This post is old, so what you see here may not reflect my current opinion and mindset, certain information may be outdated, and links may be broken.
The Brief Intro: I’m alive. I didn’t die over my hols. Rather I wanted to die when I returned to work today. Anyway, ’nuff said about that.
Flash back when I was a child of seven or eight. My uncle had brought over some kind of game console system. I honestly have no clue what it was. All I know is that I remember fondly playing some Mario game with my cousins. After that, I’ve been dying to have some sort of a video game console. It took many years for that wish to come true.
Why? Simple. Many, but I’m sure not all, Korean parents believe that if their child plays video games, reads 만화책 (Manhwa Chaek = comics books), and watches 만화 (Manhwa = generic term for cartoons), their brain will deteriorate, and they will become some kind of a stupid human being who will fail at school and life. Oh and they believe that these activities are for children under the age ten. In other words, these are not for any sane adults to partake in these activities. My mother, unfortunately, used to fit that stereotype very well. Therefore, it wasn’t until the summer of ’95 did I gain a GameBoy, and that only occurred when Dad and I visited the states without my mother. Then that Christmas, I finally gained a Super Nintendo Entertainment System, most likely to my mother’s dismay and reluctance.
This Korean mindset still pursues me till this very day. Take couple of weeks ago. My Korean relatives came over to celebrate my father’s birthday. I had plans to meet a friend that day, but I had plenty of time to kill, so I decided to play on Ubi, my Nintendo DS-Lite, in the living room since that was where the air conditioner resided. One of my aunt questioned her son in late elementary or early middle school about whether his game system and mine were the same. Then the following brief conversation occurred:
Aunt: Are you playing [insert some Korean word that I had no idea what it meant]?
Me: Huh? *figures that the mysterious word meant “educational games” — ie: Brain Age* No. I’m playing an actual game.
Aunt: Oh? You’re playing a game instead?
Aunt: You still play with games? [insert the obvious “at your age” disbelief in her tone of voice]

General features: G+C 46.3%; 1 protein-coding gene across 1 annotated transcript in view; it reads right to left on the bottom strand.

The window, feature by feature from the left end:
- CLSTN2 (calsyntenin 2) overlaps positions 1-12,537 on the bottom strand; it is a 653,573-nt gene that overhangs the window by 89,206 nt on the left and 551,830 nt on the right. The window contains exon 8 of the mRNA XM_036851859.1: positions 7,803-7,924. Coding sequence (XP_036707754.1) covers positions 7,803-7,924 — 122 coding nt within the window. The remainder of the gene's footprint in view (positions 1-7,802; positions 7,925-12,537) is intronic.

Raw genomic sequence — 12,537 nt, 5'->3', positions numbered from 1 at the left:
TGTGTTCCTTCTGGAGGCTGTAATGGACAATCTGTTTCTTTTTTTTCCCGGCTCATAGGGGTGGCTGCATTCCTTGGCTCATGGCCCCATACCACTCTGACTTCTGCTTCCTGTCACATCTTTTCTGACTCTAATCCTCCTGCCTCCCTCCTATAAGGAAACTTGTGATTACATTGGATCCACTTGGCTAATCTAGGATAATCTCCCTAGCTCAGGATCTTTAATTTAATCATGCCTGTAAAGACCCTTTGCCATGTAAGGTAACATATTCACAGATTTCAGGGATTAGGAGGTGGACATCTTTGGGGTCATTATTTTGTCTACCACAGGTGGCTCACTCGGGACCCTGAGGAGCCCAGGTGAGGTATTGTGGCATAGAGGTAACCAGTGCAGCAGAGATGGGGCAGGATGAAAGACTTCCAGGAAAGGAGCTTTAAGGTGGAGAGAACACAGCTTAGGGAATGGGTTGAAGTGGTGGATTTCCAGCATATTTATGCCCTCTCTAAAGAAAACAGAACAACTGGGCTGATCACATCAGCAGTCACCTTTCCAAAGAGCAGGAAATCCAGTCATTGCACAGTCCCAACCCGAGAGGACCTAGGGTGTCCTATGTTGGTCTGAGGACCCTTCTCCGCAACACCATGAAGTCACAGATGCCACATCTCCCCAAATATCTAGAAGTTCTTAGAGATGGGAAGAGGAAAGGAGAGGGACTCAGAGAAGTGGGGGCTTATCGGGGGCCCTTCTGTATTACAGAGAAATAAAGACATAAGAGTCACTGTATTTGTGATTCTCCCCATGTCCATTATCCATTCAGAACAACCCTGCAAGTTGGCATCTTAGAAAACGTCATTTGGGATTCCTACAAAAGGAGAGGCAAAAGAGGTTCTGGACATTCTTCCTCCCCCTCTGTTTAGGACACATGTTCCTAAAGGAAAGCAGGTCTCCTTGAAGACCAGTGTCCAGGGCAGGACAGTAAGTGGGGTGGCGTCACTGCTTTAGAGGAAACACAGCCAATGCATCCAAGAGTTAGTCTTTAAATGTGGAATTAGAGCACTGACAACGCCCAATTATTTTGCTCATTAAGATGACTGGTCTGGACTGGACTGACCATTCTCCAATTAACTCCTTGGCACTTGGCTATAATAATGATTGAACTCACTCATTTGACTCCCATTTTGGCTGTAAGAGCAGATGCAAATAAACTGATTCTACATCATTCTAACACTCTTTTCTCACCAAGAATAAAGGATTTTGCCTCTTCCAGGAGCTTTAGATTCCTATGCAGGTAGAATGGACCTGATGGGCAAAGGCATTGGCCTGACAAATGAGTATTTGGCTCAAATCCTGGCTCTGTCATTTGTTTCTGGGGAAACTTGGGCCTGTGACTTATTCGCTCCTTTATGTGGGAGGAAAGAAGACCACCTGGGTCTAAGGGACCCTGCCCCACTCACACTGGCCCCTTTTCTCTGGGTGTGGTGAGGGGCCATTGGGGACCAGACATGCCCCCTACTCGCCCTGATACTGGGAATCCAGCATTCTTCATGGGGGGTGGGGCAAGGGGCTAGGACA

Me: *gives a tight smile and responds politely* Yes.
Pardon me, but isn’t the purpose of a hand-held game system like the Nintendo DS-Lite for casual and serious gaming and those Brain Age type of games? That’s how I view it. Luckily, nobody else brought up the subject of me, a twenty-three year old college graduate, playing games. X_X;;
I wrote up there that my mother used to fit that Korean mindset. In a way, I think she still does feel that way, but she had to become accustomed to her only daughter being such a dork over her toys and books. Comic books especially. I know she was not pleased about me reading Archie Comics and whatnot when I was younger, but there was this one day where she defended me from one of my uncles (who ironically happens to be the husband of the aunt who questioned me above) when I was in late high school or early college.
Uncle: *watches me read an Archie comic books while eating* 누나 (Noona = what younger males call their older female siblings/friends), you still let Tara read comic books?
Uncle: At her age?
Mum: Why not? She reads all the time, and whether it’s comic books or not, it’s good for her. She still makes good grades. She knows how to study and have times for leisure activities.
Uncle: *shuts up and knows better than to disagree with his older sister*
Aigoo. While I understand Korean parents not wanting their children to become addicted to gaming and whatnot, I think if a child proves them that they are capable of balancing out school and personal activities, then they should be left alone. And what does it matter if a sixteen year old or a thirty year old someone wants to play games or read comic books? Hell, age is nothing but a number when it comes to these sort of issues. Just because games and comic books seem to target the younger audience, it doesn’t mean the older people have to be alienated from them!
As I type this now, I have no idea what the general Korean population feels about this. I’m sure the older generations are the ones who will believe in that mindset, but I’m guessing the younger generations, the ones who are exposed more to the western culture, feel differently about it. I know I fit the second group. I just wished the people in the first group would just not look it at as a negative thing. The way I see it, if most people can be addicted to watching television, then me playing games and reading mangas and comic books is the same bloody thing.